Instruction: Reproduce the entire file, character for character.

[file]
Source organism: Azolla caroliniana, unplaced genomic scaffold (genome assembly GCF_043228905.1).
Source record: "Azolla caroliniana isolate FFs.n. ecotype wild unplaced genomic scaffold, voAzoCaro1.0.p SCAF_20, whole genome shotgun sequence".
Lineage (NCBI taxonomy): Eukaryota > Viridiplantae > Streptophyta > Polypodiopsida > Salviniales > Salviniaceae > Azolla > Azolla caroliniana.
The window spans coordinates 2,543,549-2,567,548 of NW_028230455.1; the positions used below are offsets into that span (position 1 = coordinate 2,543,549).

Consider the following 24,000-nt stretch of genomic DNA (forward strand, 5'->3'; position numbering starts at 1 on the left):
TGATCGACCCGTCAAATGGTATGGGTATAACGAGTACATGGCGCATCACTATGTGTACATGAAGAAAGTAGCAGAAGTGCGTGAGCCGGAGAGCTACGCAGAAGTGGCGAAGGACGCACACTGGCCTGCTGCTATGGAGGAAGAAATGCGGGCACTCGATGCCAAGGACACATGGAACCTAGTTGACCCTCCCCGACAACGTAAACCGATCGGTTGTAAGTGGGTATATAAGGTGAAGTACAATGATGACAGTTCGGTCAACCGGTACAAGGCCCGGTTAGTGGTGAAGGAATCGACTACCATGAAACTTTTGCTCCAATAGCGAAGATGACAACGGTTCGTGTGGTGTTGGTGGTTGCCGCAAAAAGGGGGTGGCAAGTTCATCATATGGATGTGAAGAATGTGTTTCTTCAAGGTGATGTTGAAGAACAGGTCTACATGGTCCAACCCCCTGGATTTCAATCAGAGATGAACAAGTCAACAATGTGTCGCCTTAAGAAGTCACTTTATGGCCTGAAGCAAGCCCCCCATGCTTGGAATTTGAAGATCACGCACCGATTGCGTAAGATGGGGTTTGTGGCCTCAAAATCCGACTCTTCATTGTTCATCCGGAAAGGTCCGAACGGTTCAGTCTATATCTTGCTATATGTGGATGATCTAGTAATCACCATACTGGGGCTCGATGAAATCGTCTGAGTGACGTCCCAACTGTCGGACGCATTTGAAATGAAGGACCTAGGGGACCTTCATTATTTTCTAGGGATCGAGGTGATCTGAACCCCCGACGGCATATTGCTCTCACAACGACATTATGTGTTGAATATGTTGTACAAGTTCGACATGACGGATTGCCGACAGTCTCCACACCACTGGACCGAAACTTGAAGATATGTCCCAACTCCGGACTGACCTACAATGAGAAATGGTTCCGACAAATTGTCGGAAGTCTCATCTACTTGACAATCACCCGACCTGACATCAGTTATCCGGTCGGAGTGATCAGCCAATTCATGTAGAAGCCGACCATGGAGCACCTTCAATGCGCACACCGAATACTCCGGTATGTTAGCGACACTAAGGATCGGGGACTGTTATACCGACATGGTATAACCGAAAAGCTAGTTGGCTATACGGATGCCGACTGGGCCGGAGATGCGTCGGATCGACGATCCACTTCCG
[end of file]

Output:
Source organism: Azolla caroliniana, unplaced genomic scaffold (genome assembly GCF_043228905.1).
Source record: "Azolla caroliniana isolate FFs.n. ecotype wild unplaced genomic scaffold, voAzoCaro1.0.p SCAF_20, whole genome shotgun sequence".
Lineage (NCBI taxonomy): Eukaryota > Viridiplantae > Streptophyta > Polypodiopsida > Salviniales > Salviniaceae > Azolla > Azolla caroliniana.
The window spans coordinates 2,543,549-2,567,548 of NW_028230455.1; the positions used below are offsets into that span (position 1 = coordinate 2,543,549).

Consider the following 24,000-nt stretch of genomic DNA (forward strand, 5'->3'; position numbering starts at 1 on the left):
TGATCGACCCGTCAAATGGTATGGGTATAACGAGTACATGGCGCATCACTATGTGTACATGAAGAAAGTAGCAGAAGTGCGTGAGCCGGAGAGCTACGCAGAAGTGGCGAAGGACGCACACTGGCCTGCTGCTATGGAGGAAGAAATGCGGGCACTCGATGCCAAGGACACATGGAACCTAGTTGACCCTCCCCGACAACGTAAACCGATCGGTTGTAAGTGGGTATATAAGGTGAAGTACAATGATGACAGTTCGGTCAACCGGTACAAGGCCCGGTTAGTGGTGAAGGAATCGACTACCATGAAACTTTTGCTCCAATAGCGAAGATGACAACGGTTCGTGTGGTGTTGGTGGTTGCCGCAAAAAGGGGGTGGCAAGTTCATCATATGGATGTGAAGAATGTGTTTCTTCAAGGTGATGTTGAAGAACAGGTCTACATGGTCCAACCCCCTGGATTTCAATCAGAGATGAACAAGTCAACAATGTGTCGCCTTAAGAAGTCACTTTATGGCCTGAAGCAAGCCCCCCATGCTTGGAATTTGAAGATCACGCACCGATTGCGTAAGATGGGGTTTGTGGCCTCAAAATCCGACTCTTCATTGTTCATCCGGAAAGGTCCGAACGGTTCAGTCTATATCTTGCTATATGTGGATGATCTAGTAATCACCATACTGGGGCTCGATGAAATCGTCTGAGTGACGTCCCAACTGTCGGACGCATTTGAAATGAAGGACCTAGGGGACCTTCATTATTTTCTAGGGATCGAGGTGATCTGAACCCCCGACGGCATATTGCTCTCACAACGACATTATGTGTTGAATATGTTGTACAAGTTCGACATGACGGATTGCCGACAGTCTCCACACCACTGGACCGAAACTTGAAGATATGTCCCAACTCCGGACTGACCTACAATGAGAAATGGTTCCGACAAATTGTCGGAAGTCTCATCTACTTGACAATCACCCGACCTGACATCAGTTATCCGGTCGGAGTGATCAGCCAATTCATGTAGAAGCCGACCATGGAGCACCTTCAATGCGCACACCGAATACTCCGGTATGTTAGCGACACTAAGGATCGGGGACTGTTATACCGACATGGTATAACCGAAAAGCTAGTTGGCTATACGGATGCCGACTGGGCCGGAGATGCGTCGGATCGACGATCCACTTCCG